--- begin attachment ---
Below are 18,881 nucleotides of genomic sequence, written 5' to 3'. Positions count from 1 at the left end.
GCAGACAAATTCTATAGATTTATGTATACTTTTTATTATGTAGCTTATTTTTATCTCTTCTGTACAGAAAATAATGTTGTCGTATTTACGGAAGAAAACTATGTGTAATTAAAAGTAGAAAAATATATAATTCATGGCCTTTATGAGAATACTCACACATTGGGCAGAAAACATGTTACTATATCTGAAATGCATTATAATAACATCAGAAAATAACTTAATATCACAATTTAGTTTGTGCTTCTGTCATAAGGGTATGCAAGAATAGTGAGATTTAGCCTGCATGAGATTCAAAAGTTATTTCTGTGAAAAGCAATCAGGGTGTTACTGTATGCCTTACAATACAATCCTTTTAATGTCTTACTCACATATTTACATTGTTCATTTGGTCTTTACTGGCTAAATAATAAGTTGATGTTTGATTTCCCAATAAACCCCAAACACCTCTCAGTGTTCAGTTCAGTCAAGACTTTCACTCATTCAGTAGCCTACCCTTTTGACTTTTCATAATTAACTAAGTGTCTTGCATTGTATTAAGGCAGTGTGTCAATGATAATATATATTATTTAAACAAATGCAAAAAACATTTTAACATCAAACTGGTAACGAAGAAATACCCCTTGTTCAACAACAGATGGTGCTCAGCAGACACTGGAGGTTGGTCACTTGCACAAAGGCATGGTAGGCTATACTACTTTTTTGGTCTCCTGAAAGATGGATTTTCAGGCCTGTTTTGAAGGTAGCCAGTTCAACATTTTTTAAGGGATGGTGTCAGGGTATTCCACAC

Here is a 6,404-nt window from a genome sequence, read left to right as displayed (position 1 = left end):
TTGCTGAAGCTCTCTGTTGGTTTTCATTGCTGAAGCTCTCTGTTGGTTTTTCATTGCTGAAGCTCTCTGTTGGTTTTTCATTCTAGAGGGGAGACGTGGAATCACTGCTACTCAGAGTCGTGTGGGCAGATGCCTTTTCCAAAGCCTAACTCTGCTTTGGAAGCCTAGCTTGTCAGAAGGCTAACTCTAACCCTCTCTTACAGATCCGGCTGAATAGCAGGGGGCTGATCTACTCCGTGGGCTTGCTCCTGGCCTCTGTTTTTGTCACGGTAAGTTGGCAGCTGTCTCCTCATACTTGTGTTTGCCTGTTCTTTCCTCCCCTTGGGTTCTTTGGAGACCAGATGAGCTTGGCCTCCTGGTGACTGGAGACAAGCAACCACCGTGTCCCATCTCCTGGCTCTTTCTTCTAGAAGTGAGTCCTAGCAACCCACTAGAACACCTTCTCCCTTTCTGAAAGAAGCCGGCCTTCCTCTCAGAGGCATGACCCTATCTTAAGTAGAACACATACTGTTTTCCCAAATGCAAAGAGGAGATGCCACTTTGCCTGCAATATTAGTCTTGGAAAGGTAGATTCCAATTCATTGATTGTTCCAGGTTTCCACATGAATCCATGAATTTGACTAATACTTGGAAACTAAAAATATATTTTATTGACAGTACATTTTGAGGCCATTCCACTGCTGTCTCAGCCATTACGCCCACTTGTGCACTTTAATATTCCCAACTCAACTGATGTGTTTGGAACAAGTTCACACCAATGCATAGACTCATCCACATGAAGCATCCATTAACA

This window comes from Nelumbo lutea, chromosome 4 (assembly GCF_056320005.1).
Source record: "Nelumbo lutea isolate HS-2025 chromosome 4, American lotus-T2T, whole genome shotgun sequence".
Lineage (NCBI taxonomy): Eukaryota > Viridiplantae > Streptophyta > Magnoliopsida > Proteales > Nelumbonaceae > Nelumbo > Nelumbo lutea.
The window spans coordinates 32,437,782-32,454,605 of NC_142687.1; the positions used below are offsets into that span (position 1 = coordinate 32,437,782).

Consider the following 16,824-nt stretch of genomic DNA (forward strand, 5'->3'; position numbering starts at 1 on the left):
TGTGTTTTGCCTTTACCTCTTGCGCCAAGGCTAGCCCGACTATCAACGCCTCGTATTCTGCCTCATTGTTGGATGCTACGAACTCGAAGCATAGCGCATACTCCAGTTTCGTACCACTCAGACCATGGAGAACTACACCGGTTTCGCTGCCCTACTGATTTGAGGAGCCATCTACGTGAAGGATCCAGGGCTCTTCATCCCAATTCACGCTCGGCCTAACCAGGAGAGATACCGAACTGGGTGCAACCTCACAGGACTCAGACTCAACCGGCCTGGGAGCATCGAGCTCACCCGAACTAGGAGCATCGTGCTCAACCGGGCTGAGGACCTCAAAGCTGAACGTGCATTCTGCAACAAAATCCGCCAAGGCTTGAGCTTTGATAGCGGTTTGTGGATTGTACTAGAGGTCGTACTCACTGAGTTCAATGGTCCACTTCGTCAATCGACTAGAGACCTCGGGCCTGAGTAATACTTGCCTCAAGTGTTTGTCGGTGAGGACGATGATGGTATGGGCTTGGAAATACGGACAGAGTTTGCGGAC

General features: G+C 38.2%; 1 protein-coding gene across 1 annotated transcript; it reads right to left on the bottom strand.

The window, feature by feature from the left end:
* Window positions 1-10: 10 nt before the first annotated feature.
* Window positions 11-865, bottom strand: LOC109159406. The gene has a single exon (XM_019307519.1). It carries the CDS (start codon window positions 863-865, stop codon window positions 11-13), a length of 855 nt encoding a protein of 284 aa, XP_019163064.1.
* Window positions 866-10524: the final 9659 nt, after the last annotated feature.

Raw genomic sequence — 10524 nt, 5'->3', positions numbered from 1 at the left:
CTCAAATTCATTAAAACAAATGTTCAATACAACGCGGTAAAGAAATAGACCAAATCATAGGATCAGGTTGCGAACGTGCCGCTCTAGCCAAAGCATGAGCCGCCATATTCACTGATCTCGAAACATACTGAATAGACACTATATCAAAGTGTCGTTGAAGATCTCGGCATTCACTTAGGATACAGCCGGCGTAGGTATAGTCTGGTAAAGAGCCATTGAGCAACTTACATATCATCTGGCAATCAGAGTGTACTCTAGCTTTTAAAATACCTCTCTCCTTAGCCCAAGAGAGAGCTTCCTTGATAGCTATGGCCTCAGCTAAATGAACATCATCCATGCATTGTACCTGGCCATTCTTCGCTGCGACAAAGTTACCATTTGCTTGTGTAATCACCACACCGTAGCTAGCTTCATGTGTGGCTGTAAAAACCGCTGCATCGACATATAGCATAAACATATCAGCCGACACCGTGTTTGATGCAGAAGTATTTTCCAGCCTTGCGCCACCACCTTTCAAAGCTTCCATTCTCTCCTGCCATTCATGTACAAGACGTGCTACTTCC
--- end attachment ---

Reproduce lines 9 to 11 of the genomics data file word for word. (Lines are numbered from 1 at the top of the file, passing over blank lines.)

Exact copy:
Consider the following 16,824-nt stretch of genomic DNA (forward strand, 5'->3'; position numbering starts at 1 on the left):
TGTGTTTTGCCTTTACCTCTTGCGCCAAGGCTAGCCCGACTATCAACGCCTCGTATTCTGCCTCATTGTTGGATGCTACGAACTCGAAGCATAGCGCATACTCCAGTTTCGTACCACTCAGACCATGGAGAACTACACCGGTTTCGCTGCCCTACTGATTTGAGGAGCCATCTACGTGAAGGATCCAGGGCTCTTCATCCCAATTCACGCTCGGCCTAACCAGGAGAGATACCGAACTGGGTGCAACCTCACAGGACTCAGACTCAACCGGCCTGGGAGCATCGAGCTCACCCGAACTAGGAGCATCGTGCTCAACCGGGCTGAGGACCTCAAAGCTGAACGTGCATTCTGCAACAAAATCCGCCAAGGCTTGAGCTTTGATAGCGGTTTGTGGATTGTACTAGAGGTCGTACTCACTGAGTTCAATGGTCCACTTCGTCAATCGACTAGAGACCTCGGGCCTGAGTAATACTTGCCTCAAGTGTTTGTCGGTGAGGACGATGATGGTATGGGCTTGGAAATACGGACAGAGTTTGCGGAC

General features: G+C 38.2%; 1 protein-coding gene across 1 annotated transcript; it reads right to left on the bottom strand.